Bruxism: Stop the Grind

With the increase in stress from lock-downs, unemployment, social media controversy and many other stressors, bruxism increased by 59% as of last year, according to American Dental Association. Dentists are still seeing the results of closed dental practices and decreases in dental visits when the practices were opened.

What is Bruxism

Bruxism is tooth grinding or clenching, which puts a lot of pressure on your teeth and if your teeth are already compromised or weak, grinding or clenching can cause even more damage. Not to mention, the pain it can cause your jaw, an increase in the possibility of TMJ disorder and an increase in headaches.

What Causes Tooth Grinding Or Tooth Clenching

Of course, the number one cause of bruxism is stress or nervous tension. Related emotions and feelings can be anger, pain, or frustration. People who are hurried, overly competitive or aggressive have a higher possibility of being tooth grinders than people who are much more relaxed and easygoing. Sometimes, it can be caused by an imbalance in brain neurotransmitters or some medications may cause it (1).

How Is Bruxism Diagnosed

During an exam, your dentist will look at the condition of your teeth and ask questions about symptoms and discomfort. Some signs are visible to the dentist, some require that you tell your dentist about discomforts or problems. These are some symptoms to be aware of:

  • Abraded teeth
  • Chipped or cracked teeth
  • Facial pain
  • Overly sensitive teeth
  • Tense facial and jaw muscles
  • Headaches
  • Dislocation of the jaw
  • Locking of the jaw
  • Wearing away of the tooth enamel, exposing the underlying dentin (inside of the tooth)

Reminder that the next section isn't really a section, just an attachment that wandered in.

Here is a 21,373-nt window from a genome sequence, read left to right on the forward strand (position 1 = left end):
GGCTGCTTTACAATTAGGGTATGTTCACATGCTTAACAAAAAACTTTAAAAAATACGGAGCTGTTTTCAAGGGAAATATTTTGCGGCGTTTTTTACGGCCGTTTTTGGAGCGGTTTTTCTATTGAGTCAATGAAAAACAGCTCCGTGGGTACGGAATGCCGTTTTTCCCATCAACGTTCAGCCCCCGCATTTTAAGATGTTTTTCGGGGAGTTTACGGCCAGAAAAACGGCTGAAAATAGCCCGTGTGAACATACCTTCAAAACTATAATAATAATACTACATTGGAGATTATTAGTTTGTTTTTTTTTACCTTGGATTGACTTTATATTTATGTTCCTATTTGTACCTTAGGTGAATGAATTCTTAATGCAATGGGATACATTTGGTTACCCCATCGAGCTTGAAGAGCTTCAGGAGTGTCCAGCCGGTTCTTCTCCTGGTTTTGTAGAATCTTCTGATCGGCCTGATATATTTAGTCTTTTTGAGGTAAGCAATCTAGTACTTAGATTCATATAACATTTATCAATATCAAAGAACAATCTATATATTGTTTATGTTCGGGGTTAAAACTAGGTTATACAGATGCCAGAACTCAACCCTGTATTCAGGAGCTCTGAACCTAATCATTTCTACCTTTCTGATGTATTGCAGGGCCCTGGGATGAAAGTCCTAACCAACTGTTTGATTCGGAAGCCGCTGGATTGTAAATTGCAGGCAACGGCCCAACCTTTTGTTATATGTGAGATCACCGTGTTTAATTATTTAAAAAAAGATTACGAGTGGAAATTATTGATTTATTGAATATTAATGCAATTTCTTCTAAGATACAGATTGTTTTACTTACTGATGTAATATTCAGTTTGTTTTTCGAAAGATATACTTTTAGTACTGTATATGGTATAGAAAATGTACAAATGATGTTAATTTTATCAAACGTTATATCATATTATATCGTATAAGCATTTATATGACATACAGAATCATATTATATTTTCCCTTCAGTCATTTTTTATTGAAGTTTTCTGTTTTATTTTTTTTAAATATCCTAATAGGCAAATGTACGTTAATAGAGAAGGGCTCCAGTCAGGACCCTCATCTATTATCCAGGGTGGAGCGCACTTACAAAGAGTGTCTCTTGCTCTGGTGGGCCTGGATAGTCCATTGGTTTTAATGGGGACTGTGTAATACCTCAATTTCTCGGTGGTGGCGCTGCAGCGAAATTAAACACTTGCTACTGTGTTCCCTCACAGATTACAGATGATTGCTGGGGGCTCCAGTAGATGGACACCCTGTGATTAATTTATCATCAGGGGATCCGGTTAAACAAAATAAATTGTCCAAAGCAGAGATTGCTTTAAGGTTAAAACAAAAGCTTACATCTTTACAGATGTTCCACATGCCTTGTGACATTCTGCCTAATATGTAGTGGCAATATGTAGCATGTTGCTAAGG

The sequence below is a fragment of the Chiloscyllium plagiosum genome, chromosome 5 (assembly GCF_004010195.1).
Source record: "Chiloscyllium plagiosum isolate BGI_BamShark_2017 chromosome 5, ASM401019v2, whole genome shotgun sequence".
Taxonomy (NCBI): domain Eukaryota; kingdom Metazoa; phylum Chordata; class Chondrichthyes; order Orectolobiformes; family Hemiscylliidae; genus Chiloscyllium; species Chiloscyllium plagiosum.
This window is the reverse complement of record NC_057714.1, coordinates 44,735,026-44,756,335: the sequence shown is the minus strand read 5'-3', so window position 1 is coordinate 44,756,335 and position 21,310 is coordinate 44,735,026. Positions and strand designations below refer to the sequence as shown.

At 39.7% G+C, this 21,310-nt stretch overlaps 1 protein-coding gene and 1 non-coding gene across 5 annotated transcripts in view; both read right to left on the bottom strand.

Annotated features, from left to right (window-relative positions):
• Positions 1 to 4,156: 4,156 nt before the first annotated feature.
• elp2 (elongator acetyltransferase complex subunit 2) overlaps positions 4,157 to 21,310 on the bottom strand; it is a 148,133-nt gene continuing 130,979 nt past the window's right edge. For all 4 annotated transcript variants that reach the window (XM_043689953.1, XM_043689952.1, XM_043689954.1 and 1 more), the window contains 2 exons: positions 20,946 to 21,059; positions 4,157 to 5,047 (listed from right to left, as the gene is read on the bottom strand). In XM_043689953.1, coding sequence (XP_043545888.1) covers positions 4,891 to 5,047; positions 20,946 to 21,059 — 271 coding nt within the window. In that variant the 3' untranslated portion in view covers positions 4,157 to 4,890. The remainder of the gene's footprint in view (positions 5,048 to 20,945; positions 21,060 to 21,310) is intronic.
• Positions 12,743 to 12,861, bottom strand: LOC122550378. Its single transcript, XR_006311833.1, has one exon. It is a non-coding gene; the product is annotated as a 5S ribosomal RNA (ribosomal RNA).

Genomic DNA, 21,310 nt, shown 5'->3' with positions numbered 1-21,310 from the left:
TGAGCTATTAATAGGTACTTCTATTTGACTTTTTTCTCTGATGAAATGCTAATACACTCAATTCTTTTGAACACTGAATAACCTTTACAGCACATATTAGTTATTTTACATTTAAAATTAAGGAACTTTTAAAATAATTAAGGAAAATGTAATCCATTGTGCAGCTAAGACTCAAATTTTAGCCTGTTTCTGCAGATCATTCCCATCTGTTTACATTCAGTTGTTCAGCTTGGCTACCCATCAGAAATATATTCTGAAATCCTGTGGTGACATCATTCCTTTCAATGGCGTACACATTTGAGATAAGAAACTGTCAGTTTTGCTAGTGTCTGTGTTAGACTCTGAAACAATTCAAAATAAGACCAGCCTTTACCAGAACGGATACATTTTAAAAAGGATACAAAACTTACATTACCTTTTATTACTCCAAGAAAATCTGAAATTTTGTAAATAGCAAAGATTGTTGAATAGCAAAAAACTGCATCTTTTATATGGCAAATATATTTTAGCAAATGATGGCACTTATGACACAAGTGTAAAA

• A popping or clicking in the temporomandibular joint (TMJ)
  • Tongue indentations
  • Damage to the inside of the cheek
  • Wear facets (flat smooth areas created on the biting surfaces of the teeth as they are rubbed together repeatedly) (1)

Treatments for Bruxism

Once tooth grinding or clenching has been diagnosed, treatment can be prescribed.

Being fit for a mouthguard to wear at night or during the day, which will help prevent further damage to your teeth, as well as protect any new dental work.

Changing your behavior by being taught how to rest your tongue, how to keep your teeth apart and how to keep your lips closed, and how to relax.

Biofeedback for daytime clenching and grinding can aid in making you aware of when you are doing it by measuring the muscle activity of the mouth and jaw.

Prescribed or changed medication either to help regulate the neurotransmitters in your brain or changing medication that may be known to cause bruxism, such as antidepressants, fluoxetine and paroxetine.(1)

Prevention of Bruxism

Of course, preventing a problem before it starts or even gets worse is always a good thing.

As soon as you are aware of higher stress or some ongoing emotional stressors in your life, start doing the following, in order to prevent the possibility of falling into the bad habit of grinding or clenching your teeth.

  • Schedule regular dental appointments, to keep aware of the condition of your teeth.
  • Reduce stress by listening to music, taking warm baths, and exercising.
  • Avoid caffeine in the evening.
  • Avoid alcohol in the evening, as it may increase nighttime bruxism
  • Build good sleep habits, including treatments for sleep problems
  • Ask anyone who may be around you when you sleep to let you know if they can hear you grinding your teeth or hear your jaw clicking, so you can communicate that to your dentist and doctor. (2)

Being sure you see your dentist regularly will go a long way in helping to prevent and treat tooth grinding or clenching. Book your appointment today.

 

  1. https://www.hopkinsmedicine.org/health/conditions-and-diseases/bruxism
  2. https://www.mayoclinic.org/diseases-conditions/bruxism/diagnosis-treatment/drc-20356100

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